bone seasonThe Bone Season is the first of a projected seven book series and is generating  a lot of buzz. Paige Mahoney is a “dreamwalker”, a type of clairvoyant in London, circa 2059.  Paige’s special abilities allow her to walk in and out of others’ minds and take information without their knowledge. Paige works for  a crime syndicate in the shadowy underbelly of London, but her life is dramatically changed overnight when she is kidnapped and taken to the lost city of Oxford.  Paige is kept imprisoned by a race of beings from another world, called the Rephaim, and is assigned a keeper, called Warden.  In order to find her escape, she realizes she must get close to Warden; an uneasy and altogether dangerous subterfuge. Gripping and entertaining, The Bone Season, marks an impressive debut  in what will be an original and thrilling series of science fiction.

For fans of contemporary fiction, Business Manager Ryann Fair recommends two titles this month:

light oceansI’m currently reading The Light Between Oceans by M. L. Stedman. If you’re looking for a gripping, emotional, and morally challenging read then I would give this first time novelist a try!

Winter Garden by Kristin Hannah is hands down one of my all-time favorites! This novel is beautifully written and will draw you in. It’ll take you on one heck of an emotional roller coaster; making you laugh and (if your like me) cry as you discover the chilling and courageous story of Anya Whitman and her family.

Why use Primary Sources?

A Primary source is material created at the time of an historical event and provides a true account of that event or time period. They are a great way to expose students to multiple perspectives on past and present events and issues.

Identifying and finding primary sources can be a challenge, however, which may dissuade students from using them in their research. The video below, designed by librarians Sue Ann Brainard and Michelle Costello, introduces the plight of the Little Rock Nine and their integration struggles through the use of primary sources, such as images, oral histories, government documents and music.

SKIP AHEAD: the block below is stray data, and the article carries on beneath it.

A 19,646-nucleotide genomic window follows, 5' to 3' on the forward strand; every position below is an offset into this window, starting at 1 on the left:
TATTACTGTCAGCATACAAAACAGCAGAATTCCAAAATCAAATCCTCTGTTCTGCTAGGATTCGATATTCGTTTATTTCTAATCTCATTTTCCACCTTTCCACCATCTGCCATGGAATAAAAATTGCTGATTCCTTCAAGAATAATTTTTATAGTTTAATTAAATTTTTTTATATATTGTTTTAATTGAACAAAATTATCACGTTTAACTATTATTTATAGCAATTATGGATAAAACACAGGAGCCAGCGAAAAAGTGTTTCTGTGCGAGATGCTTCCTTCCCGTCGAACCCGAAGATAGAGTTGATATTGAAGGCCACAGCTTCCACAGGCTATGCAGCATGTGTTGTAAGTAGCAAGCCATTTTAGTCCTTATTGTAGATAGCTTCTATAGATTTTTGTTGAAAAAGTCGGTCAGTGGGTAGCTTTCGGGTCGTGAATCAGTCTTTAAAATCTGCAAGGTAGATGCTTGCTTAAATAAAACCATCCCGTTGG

Sue Ann Brainard – [email protected]

Michelle Costello – [email protected]

LittleRock9

Thanksgiving Story Time

storytimeThanksMilne Library will host a story-time event for children and their caregivers in celebration of Thanksgiving! This event is sponsored by the Young Children’s Council and students from the School of Education. Any age is welcome, though these stories are geared toward the under-10 age group (appropriate for preschoolers).

Friday, November 22nd
6:30 pm – 7:30 pm

Story-time, performed by members of the Young Children’s Council, will also have refreshments, songs, and crafts. The event will take place in the Teacher Education Resource Center, located on the lower-level of Milne Library.

For more information or to RSVP (walk-ins are welcome!) send an email to Marissa Zinone – [email protected] or Michelle Costello – [email protected]

Fair Use? Your Rights as a User and Creator of Digital Content

Fair Use?
Fair Use?

Can you be sued for using an image you found online? Is writing fan fiction legal? When you get inspired by something you read online and create something new from it, do you own it? After discussing scenarios, attendees will appreciate the fine line between fair use and copyright infringement, and will recognize the difference between student and professional behavior.

Thursday, November 21st
2:30 – 3:30 pm | Milne 104

Come to the Center for Academic Excellence Open House

CAEOpenHouseAre you a student looking for writing help?  The Center for Academic Excellence (C.A.E.) houses tutors from the Writing Learning Center for six days per week.  Are you having problems finding scholarly articles for a tricky research subject?  The C.A.E. has a reference librarian on-call until closing every day of week.  Are you an adviser or mentor trying to help someone locate educational assistance outside of the classroom?  The C.A.E. acts as a clearinghouse for numerous campus support services and can point you in the right direction.